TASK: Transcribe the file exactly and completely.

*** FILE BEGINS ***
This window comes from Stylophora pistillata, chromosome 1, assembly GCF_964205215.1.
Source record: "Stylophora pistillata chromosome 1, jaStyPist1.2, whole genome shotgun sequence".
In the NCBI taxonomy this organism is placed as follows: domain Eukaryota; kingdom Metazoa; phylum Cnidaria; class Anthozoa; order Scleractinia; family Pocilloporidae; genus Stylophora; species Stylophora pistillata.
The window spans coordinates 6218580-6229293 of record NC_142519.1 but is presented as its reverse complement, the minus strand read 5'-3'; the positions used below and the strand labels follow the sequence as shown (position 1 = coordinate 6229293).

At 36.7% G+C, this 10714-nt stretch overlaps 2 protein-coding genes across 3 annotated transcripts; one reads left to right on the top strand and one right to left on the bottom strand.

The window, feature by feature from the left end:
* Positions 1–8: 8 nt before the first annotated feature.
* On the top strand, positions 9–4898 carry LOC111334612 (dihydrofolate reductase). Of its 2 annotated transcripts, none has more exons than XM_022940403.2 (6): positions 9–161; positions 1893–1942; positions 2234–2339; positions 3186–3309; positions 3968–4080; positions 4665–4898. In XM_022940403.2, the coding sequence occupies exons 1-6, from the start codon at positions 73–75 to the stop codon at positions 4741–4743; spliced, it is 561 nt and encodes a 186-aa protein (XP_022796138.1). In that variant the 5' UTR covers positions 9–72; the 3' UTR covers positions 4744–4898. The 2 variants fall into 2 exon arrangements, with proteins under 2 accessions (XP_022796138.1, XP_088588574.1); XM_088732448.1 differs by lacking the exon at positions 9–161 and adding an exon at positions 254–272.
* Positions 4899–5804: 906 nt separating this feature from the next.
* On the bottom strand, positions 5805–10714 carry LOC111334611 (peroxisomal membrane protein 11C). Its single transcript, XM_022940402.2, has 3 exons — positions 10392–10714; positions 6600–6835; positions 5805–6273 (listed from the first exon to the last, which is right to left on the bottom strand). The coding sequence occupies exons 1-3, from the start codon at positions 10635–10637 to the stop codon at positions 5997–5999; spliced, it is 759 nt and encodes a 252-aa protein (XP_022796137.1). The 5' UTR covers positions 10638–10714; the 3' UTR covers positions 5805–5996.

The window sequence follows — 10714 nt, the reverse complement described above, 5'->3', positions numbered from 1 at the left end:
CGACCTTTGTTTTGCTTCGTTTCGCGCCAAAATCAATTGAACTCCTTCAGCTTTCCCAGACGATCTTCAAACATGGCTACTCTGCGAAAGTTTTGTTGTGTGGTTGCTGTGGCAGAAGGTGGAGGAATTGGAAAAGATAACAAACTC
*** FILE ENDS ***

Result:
This window comes from Stylophora pistillata, chromosome 1, assembly GCF_964205215.1.
Source record: "Stylophora pistillata chromosome 1, jaStyPist1.2, whole genome shotgun sequence".
In the NCBI taxonomy this organism is placed as follows: domain Eukaryota; kingdom Metazoa; phylum Cnidaria; class Anthozoa; order Scleractinia; family Pocilloporidae; genus Stylophora; species Stylophora pistillata.
The window spans coordinates 6218580-6229293 of record NC_142519.1 but is presented as its reverse complement, the minus strand read 5'-3'; the positions used below and the strand labels follow the sequence as shown (position 1 = coordinate 6229293).

At 36.7% G+C, this 10714-nt stretch overlaps 2 protein-coding genes across 3 annotated transcripts; one reads left to right on the top strand and one right to left on the bottom strand.

The window, feature by feature from the left end:
* Positions 1–8: 8 nt before the first annotated feature.
* On the top strand, positions 9–4898 carry LOC111334612 (dihydrofolate reductase). Of its 2 annotated transcripts, none has more exons than XM_022940403.2 (6): positions 9–161; positions 1893–1942; positions 2234–2339; positions 3186–3309; positions 3968–4080; positions 4665–4898. In XM_022940403.2, the coding sequence occupies exons 1-6, from the start codon at positions 73–75 to the stop codon at positions 4741–4743; spliced, it is 561 nt and encodes a 186-aa protein (XP_022796138.1). In that variant the 5' UTR covers positions 9–72; the 3' UTR covers positions 4744–4898. The 2 variants fall into 2 exon arrangements, with proteins under 2 accessions (XP_022796138.1, XP_088588574.1); XM_088732448.1 differs by lacking the exon at positions 9–161 and adding an exon at positions 254–272.
* Positions 4899–5804: 906 nt separating this feature from the next.
* On the bottom strand, positions 5805–10714 carry LOC111334611 (peroxisomal membrane protein 11C). Its single transcript, XM_022940402.2, has 3 exons — positions 10392–10714; positions 6600–6835; positions 5805–6273 (listed from the first exon to the last, which is right to left on the bottom strand). The coding sequence occupies exons 1-3, from the start codon at positions 10635–10637 to the stop codon at positions 5997–5999; spliced, it is 759 nt and encodes a 252-aa protein (XP_022796137.1). The 5' UTR covers positions 10638–10714; the 3' UTR covers positions 5805–5996.

The window sequence follows — 10714 nt, the reverse complement described above, 5'->3', positions numbered from 1 at the left end:
CGACCTTTGTTTTGCTTCGTTTCGCGCCAAAATCAATTGAACTCCTTCAGCTTTCCCAGACGATCTTCAAACATGGCTACTCTGCGAAAGTTTTGTTGTGTGGTTGCTGTGGCAGAAGGTGGAGGAATTGGAAAAGATAACAAACTC